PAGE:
Allan Snyder, director of the Centre for the Mind at the University of Sydney in Australia, hopes to develop "a thinking cap", a tDCS device that corporate executives or advertising copywriters might use to bump up their creativity before walking into a brainstorming meeting. Snyder is cagey about how far he is in product development — but his latest demonstration, published this February14, garnered plenty of attention. Snyder claims to have boosted people's flair for sudden insight by stimulating their anterior temporal lobes. People who received tDCS were two to three times more likely than those receiving sham stimulation to solve a creativity problem in which they raced against the clock to spell out maths equations with matchsticks.I've posted previously about Snyder's research. Any tech that makes humans smarter is hugely exciting to me, and doubly so when it is cheap and nearly ubiquitous. tDCS probably qualifies as low-hanging fruit, so long as efficacy and safety can be demonstrated with chronic use.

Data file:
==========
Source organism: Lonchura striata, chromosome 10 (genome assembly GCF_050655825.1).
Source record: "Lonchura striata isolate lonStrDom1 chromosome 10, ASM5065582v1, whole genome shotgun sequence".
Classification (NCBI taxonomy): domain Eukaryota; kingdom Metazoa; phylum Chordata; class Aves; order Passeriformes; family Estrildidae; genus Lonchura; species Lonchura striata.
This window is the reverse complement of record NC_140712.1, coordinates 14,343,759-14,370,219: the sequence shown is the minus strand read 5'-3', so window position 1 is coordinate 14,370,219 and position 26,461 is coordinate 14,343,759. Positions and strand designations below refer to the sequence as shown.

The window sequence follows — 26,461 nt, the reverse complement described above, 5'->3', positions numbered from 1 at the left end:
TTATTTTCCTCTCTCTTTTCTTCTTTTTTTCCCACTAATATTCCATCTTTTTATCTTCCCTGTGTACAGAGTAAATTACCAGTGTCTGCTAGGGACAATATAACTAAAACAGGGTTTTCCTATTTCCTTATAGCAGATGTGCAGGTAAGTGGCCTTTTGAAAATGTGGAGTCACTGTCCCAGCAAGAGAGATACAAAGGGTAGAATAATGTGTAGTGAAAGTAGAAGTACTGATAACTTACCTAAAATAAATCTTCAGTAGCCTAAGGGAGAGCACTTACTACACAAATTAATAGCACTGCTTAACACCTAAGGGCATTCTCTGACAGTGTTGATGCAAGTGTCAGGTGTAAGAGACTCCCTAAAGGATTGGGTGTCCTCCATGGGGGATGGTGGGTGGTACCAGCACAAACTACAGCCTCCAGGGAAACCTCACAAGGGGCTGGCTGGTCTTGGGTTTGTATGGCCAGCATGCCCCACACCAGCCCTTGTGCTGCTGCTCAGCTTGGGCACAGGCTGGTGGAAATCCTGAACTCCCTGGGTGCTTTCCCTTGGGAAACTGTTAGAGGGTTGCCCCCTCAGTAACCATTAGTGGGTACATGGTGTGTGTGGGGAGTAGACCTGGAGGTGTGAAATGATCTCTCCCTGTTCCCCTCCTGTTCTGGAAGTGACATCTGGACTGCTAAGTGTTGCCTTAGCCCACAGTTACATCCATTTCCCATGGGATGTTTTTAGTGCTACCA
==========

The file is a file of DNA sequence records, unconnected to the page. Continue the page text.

Monday, April 18, 2011
tDCS in the Press
Nature News is running a piece on transcranial direct current stimulation (tDCS):